Air Force Prepares Latest Hypersonic Missile Test Amid Arms Race With China, Russia

The U.S. Air Force is set to conduct the first flight test in its hypersonic missile project within the next 30 days, as the Pentagon pushes ahead with its research into the next-generation weapons.

The Air Force Life Cycle Management Center's Armament Directorate issued a statement on Friday noting that the first booster test flight (BTF-1) of the AGM-183A Air-launched Rapid Response Weapon—known as ARRW—will take place within a month, following unexplained delays.

The test had been due to happen last week, and before that was scheduled for some time in December 2020. The Air Force did not say specifically why the launch had been repeatedly pushed back, though cited "technical findings" and the COVID-19 pandemic as factors.

"The BTF-1 test vehicle is complete and is progressing through ground testing to verify its readiness for flight," said Brigadier General Heath Collins, the Air Force Program Executive Officer for Weapons.

"The team has successfully dealt with COVID challenges and resolved technical findings not uncommon in a first-of-a-kind weapon system," Collins added. "We have minimized schedule delays while maintaining a laser focus on engineering rigor. Our first BTF will happen in the next 30 days, followed by several additional booster and all-up-round test flights by the end of the year."

The Air Force's ARRW program is part of the Pentagon's wider hypersonic project, which includes a joint Army-Navy Common-Hypersonic Glide Body, which had its first successful test flight last year.

The coming Air Force test will "demonstrate the booster's ability to reach operational speeds and collect other important data," the press release said. It will also "validate safe separation and controllability of the missile away from the carrier B-52H, through ignition and boost phase, all the way up to separation of a simulated glide vehicle."

The simulated glider will then "safely disintegrate soon after separation." The test will take place over the Point Mugu Sea Range in California.

Hypersonic missiles could reshape the future battlefield given their high speeds, flat trajectory and ability to maneuver in-flight, all of which will make it difficult for existing anti-missile systems to intercept them. Russia and China are investing heavily in hypersonic research, and Moscow has already deployed two hypersonic weapons with troops.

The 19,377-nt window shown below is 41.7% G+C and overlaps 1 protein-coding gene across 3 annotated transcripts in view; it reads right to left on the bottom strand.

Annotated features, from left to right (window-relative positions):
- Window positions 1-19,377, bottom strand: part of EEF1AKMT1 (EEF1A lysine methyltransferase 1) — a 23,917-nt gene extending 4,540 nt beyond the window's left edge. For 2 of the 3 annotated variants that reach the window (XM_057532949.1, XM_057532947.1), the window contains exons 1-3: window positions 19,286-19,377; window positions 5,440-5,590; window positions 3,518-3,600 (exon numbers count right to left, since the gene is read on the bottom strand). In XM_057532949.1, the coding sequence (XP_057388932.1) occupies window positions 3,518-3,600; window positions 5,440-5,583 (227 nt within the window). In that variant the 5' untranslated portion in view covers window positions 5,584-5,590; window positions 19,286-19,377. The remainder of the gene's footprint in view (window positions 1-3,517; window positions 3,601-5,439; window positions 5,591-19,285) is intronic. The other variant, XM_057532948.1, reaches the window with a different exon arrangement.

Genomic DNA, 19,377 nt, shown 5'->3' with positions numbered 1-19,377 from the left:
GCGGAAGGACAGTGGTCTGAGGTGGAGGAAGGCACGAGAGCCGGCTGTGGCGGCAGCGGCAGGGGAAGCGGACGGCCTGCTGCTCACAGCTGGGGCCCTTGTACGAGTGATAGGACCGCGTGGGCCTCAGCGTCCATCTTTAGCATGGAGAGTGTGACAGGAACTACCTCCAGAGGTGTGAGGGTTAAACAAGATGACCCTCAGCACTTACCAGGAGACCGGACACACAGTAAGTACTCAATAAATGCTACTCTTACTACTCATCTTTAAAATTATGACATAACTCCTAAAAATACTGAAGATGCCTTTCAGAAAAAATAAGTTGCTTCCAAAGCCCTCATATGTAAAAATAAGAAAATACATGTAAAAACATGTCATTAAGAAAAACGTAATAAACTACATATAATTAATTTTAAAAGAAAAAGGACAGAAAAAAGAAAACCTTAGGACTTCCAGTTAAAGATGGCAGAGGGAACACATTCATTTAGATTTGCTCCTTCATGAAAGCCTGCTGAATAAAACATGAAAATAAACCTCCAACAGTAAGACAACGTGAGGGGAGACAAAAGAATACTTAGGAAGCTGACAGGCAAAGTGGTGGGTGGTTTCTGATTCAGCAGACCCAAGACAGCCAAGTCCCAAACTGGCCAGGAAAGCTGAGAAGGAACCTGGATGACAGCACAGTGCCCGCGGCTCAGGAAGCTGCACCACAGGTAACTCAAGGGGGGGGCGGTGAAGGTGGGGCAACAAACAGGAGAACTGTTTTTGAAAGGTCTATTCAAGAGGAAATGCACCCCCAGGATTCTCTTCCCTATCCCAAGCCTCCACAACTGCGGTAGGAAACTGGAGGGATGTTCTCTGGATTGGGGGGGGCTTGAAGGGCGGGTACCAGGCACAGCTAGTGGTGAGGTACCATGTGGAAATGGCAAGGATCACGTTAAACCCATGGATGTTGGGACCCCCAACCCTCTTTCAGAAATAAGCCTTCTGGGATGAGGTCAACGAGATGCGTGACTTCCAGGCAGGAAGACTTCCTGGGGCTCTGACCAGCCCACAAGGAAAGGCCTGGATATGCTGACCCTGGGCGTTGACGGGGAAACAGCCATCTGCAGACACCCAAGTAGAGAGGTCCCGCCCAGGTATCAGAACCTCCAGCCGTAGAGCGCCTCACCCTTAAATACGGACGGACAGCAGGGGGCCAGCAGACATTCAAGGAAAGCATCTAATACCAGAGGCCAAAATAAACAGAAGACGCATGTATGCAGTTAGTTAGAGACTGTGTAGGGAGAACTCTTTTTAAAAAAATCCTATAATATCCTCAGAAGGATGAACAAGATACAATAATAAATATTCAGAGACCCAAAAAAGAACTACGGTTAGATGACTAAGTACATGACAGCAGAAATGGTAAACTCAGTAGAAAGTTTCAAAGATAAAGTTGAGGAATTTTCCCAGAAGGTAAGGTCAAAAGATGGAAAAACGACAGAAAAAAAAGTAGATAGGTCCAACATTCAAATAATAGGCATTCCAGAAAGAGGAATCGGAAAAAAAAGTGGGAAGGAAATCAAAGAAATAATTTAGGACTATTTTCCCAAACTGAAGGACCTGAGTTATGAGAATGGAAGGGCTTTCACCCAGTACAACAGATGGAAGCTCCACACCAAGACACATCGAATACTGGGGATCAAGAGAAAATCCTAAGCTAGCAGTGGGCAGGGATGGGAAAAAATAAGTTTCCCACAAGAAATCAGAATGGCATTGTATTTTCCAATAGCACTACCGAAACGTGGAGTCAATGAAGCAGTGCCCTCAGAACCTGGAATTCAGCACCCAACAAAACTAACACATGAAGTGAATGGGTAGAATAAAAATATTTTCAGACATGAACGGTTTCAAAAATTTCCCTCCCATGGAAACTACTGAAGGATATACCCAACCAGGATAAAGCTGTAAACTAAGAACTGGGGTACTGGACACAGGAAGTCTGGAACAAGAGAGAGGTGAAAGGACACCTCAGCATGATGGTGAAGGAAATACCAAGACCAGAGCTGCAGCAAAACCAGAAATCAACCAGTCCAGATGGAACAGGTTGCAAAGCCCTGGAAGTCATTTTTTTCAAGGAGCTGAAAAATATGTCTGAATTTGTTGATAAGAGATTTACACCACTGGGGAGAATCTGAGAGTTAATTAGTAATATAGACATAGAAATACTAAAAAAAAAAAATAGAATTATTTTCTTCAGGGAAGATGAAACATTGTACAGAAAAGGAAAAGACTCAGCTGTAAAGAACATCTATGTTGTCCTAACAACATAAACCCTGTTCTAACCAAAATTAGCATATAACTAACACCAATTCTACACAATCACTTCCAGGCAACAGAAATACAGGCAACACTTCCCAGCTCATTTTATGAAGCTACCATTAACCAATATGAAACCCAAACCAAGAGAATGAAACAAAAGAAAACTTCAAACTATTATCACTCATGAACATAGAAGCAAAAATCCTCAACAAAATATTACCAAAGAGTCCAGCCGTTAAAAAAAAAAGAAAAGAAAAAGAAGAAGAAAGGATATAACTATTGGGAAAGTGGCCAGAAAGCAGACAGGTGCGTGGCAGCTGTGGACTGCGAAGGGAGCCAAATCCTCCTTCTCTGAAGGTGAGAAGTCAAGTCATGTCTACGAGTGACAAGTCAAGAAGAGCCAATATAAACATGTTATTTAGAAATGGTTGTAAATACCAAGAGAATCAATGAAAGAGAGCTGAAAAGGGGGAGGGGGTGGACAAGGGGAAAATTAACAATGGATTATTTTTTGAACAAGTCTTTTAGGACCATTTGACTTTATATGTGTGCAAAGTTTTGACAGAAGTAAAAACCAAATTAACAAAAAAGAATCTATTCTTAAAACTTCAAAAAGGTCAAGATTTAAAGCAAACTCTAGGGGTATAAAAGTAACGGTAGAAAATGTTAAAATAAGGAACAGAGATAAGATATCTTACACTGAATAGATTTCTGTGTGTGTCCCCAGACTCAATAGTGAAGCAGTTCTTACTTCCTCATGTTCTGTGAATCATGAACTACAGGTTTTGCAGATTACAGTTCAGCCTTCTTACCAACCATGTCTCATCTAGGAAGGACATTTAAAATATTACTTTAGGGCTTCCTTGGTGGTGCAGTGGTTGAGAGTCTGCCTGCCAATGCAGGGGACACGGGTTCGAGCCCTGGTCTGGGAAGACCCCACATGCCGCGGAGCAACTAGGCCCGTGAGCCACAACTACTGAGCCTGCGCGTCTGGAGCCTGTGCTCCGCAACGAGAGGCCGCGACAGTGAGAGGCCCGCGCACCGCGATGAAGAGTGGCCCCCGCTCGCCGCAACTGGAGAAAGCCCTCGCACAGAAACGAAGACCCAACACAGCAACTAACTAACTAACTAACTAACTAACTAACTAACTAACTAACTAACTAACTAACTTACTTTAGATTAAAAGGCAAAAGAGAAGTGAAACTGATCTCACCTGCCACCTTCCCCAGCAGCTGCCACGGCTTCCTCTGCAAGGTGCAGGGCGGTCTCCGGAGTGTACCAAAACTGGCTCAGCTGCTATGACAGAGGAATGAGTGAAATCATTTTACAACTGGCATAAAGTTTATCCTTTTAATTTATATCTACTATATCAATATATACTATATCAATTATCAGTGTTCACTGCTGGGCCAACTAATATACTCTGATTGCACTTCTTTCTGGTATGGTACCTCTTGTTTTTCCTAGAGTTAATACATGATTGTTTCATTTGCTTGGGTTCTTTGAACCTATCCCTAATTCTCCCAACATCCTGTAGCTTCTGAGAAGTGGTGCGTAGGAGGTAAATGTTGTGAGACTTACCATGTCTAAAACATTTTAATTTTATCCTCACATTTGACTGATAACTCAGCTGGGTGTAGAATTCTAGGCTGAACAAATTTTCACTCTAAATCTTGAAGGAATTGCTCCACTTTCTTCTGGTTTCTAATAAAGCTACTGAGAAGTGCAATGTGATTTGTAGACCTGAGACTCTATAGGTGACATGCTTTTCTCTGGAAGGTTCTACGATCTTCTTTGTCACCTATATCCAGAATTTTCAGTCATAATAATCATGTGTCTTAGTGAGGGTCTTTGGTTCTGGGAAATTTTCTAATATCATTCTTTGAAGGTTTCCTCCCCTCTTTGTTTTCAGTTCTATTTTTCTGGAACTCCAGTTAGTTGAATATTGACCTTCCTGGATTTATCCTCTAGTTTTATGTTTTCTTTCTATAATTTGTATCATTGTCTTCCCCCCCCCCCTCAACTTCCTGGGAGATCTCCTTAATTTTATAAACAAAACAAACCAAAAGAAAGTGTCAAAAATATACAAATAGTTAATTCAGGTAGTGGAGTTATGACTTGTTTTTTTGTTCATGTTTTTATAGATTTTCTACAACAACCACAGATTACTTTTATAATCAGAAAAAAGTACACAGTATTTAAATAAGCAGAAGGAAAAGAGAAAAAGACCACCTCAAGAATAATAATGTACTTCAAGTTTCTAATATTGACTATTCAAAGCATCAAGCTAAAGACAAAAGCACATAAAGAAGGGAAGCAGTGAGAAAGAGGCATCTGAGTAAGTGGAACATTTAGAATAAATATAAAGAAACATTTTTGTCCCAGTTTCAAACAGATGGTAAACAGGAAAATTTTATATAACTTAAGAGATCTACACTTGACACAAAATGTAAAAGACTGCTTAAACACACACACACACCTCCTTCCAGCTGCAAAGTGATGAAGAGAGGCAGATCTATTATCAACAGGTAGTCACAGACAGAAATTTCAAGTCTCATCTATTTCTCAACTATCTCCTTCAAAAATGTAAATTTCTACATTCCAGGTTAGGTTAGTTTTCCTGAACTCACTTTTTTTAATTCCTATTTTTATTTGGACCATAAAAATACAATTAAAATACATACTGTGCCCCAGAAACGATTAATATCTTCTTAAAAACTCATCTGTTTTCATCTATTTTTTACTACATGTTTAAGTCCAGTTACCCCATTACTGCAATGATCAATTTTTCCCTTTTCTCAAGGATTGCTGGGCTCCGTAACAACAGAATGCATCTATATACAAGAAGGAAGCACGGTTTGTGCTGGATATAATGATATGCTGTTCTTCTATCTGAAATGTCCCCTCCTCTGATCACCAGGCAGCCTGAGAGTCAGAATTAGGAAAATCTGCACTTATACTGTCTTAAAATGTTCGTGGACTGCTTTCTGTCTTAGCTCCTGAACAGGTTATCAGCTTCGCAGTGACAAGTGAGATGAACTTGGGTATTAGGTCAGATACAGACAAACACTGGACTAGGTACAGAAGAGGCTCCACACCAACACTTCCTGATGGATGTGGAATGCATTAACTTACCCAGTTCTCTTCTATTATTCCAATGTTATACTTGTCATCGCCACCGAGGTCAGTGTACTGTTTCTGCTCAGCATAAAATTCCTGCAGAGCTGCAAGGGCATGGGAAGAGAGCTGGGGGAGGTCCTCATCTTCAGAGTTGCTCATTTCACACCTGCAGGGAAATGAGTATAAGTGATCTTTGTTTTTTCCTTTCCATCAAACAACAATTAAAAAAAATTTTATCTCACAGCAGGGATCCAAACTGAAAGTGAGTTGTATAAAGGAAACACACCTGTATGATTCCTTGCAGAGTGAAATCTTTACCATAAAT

Air Force ARRW hypersonic missile test prep
The AGM-183A ARRW hypersonic missile is prepared for a test at Edwards Air Force Base, California, on August 6, 2020. Giancarlo Casem/U.S. Air Force

Hypersonic missiles are made up of a solid-fuel rocket booster topped by an unpowered boost-glide vehicle. The booster propels the glide vehicle and its warheads—including nuclear warheads—to hypersonic speeds, after which the latter detaches and continues on its target.

Air Force Major General Andrew Gebara—Air Force Global Strike Command's director of strategic plans, programs and requirements—told Air Force Magazine last year that the ARRW will be able to fly at speeds of between 5,000 and 6,000 miles per hour—somewhere between Mach 6.5 and Mach 8.

The Air Force has already completed the ARRW's early testing phase, mounting a prototype of the weapon on a B-52 strategic bomber. The B-1 Lancer bomber is also being considered as a second delivery aircraft.

The Air Force is hoping to live-fire ARRW prototypes in October 2021, purchasing as many as eight such prototypes. Operational capacity is slated for September 2022, though the Air Force has already had several delays while estimated program costs have swollen by some 40 percent to date.